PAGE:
Some Pennsylvania National Guard soldiers deployed to Bosnia and Herzegovina merely have to go to a different office or base camp to find a familiar face.

Just before Spc. Juston Jones of Troop C, 104th Cavalry Regiment deployed to Bosnia, his mother, Chief Warrant Officer 2 Brenda Jones of the 281st Personnel Services Detachment, threw him a going-away party.

Then she got called up herself.

“When holidays roll up, although I have other sons, this is just a special link, the military special connection,” Brenda Jones said.

“It’s a great to have a parent here. A lot of people do their morale call. They’re paying for cards,” Juston Jones said. “For me, I just pick up the DSN line.”

While Brenda Jones is at Eagle Base, and her son Juston is at Camp McGovern — two hours away — they still manage to squeeze in visits.

“Whenever he’s here, he looks me up,” Brenda Jones said.

Though the younger Jones admits he sometimes makes a mistake when he’s with his mother.

“I respect the rank, but there are times I slip and say ‘Mom,’ ” Juston Jones said.

In fact, Brenda and Juston Jones are geographically closer in Bosnia than they were in Pennsylvania. Here, it’s only a two-hour trip to visit, there it’s four.

The 28th Infantry Division’s Command Sgt. Maj. Chad Pysher doesn’t even have to leave the building to visit his son, Spc. Ryan Pysher, of Company C, 2nd Battalion, 112th Infantry Regiment.

“He’s always keeping an eye on me, see if I’m causing trouble,” the younger Pysher said.

But there are good sides to the most-senior enlisted soldier being your father.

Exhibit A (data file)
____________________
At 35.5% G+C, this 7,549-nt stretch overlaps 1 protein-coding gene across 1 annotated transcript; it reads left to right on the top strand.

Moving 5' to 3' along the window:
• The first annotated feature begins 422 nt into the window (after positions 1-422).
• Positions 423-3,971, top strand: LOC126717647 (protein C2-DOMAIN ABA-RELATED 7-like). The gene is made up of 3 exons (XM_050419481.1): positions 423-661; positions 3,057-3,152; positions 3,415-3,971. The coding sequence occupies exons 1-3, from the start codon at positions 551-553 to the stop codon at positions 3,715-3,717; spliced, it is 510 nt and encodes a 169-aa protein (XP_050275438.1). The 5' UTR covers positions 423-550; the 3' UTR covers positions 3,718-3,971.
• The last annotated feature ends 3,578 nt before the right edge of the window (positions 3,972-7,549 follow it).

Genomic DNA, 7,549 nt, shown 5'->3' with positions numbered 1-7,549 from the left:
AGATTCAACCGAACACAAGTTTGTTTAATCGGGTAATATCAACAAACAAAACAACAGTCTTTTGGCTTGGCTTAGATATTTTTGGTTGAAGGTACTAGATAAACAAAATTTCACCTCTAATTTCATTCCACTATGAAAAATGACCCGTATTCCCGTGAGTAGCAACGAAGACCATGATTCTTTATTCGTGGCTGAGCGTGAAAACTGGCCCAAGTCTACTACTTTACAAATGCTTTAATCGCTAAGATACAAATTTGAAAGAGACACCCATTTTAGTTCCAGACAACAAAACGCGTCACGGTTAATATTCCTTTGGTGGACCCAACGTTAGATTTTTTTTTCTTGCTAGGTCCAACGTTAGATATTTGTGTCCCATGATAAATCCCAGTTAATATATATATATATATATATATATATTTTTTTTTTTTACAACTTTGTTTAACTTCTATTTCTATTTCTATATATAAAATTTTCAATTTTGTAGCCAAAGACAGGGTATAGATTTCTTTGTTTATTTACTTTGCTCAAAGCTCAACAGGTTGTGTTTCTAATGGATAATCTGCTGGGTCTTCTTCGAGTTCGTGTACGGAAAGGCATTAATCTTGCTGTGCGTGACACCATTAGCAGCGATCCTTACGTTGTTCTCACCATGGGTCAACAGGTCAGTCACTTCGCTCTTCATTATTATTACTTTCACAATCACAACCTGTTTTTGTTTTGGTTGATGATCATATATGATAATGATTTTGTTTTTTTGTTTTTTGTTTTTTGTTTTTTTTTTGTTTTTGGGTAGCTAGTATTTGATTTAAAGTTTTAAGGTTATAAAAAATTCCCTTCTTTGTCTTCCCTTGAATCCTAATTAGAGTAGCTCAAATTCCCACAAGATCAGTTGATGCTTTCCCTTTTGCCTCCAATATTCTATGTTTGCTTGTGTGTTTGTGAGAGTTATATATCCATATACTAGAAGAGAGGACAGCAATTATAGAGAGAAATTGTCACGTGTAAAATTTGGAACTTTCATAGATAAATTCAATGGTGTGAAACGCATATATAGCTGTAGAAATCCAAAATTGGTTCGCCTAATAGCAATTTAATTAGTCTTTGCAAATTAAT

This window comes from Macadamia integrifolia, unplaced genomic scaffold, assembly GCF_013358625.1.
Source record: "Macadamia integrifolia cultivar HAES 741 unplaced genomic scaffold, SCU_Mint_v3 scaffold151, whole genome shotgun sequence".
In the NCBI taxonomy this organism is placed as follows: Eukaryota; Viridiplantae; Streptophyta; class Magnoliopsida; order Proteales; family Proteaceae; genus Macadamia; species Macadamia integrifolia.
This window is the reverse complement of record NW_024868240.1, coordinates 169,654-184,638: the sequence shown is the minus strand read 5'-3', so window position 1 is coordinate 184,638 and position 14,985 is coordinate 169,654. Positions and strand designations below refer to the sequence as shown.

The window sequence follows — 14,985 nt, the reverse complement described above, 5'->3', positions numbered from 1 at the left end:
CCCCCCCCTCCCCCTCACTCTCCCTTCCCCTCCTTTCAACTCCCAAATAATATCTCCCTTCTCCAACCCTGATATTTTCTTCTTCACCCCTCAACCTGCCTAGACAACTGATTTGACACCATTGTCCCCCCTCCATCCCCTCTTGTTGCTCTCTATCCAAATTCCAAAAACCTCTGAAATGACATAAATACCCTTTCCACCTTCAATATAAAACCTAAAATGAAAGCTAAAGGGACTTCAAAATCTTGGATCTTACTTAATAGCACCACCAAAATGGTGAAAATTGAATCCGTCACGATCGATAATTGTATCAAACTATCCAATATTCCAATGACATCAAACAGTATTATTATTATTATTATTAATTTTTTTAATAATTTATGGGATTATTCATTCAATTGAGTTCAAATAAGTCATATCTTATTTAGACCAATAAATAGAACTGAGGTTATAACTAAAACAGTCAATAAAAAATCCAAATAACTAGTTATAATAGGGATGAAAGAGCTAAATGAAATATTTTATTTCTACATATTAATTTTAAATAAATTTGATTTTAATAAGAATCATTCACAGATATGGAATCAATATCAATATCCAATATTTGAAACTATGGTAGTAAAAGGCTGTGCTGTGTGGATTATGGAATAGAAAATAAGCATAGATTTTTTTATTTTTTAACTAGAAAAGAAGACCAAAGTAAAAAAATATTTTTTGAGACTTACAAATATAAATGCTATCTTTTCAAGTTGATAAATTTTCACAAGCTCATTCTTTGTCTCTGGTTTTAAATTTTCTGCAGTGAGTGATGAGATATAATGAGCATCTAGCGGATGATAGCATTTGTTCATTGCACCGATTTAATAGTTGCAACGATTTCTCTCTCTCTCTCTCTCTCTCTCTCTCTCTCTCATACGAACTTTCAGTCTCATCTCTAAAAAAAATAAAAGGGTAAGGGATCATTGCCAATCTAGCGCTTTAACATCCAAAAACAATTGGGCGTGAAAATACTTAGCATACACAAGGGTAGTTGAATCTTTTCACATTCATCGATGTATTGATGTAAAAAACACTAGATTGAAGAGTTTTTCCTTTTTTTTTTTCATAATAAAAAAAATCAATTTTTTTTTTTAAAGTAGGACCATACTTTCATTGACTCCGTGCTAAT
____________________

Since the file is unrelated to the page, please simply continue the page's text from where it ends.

“It’s very comforting to know I can go to sergeant major as sergeant major and my father for issues,” said Ryan Pysher who never fails to address his father as sergeant major.

On deployment, the professional relationship takes precedence over the personal.

“My concern is he just be treated as any other soldier, not as my son just because of my position,” Chad Pysher said. “I just want people to accept him for who he is.”

A deployment with a son, for the first time in 23 years in the Army, has given Chad Pysher a different perspective.

“He seems to do a good job,” Chad Pysher said. “Seeing him grow and mature with his position, it’s a good feeling.”

While higher rank and more years in the military are an advantage for the parents, the children have an edge too: youth.

“We were supposed to run together, but he was a lot faster than me,” the older Pysher said.

The same seems to be the case with Staff Sgt. Michael Northup, his son Spc. Josh Northup and stepson Spc. Gared Renzo of 1st Battalion, 109th Infantry Regiment.

“It’s really good thing to have family with you, but also really hard to keep up with two young ones,” Michael Northup said.

And a father’s shoulder can certainly help make a difference for son in morning.

“I just recently lost a child, and it was great to have him, talk to him about it,” Josh Northup said.

“It made it a lot easier to deal with,” he said. “The whole thing’s just brought us a lot closer together.”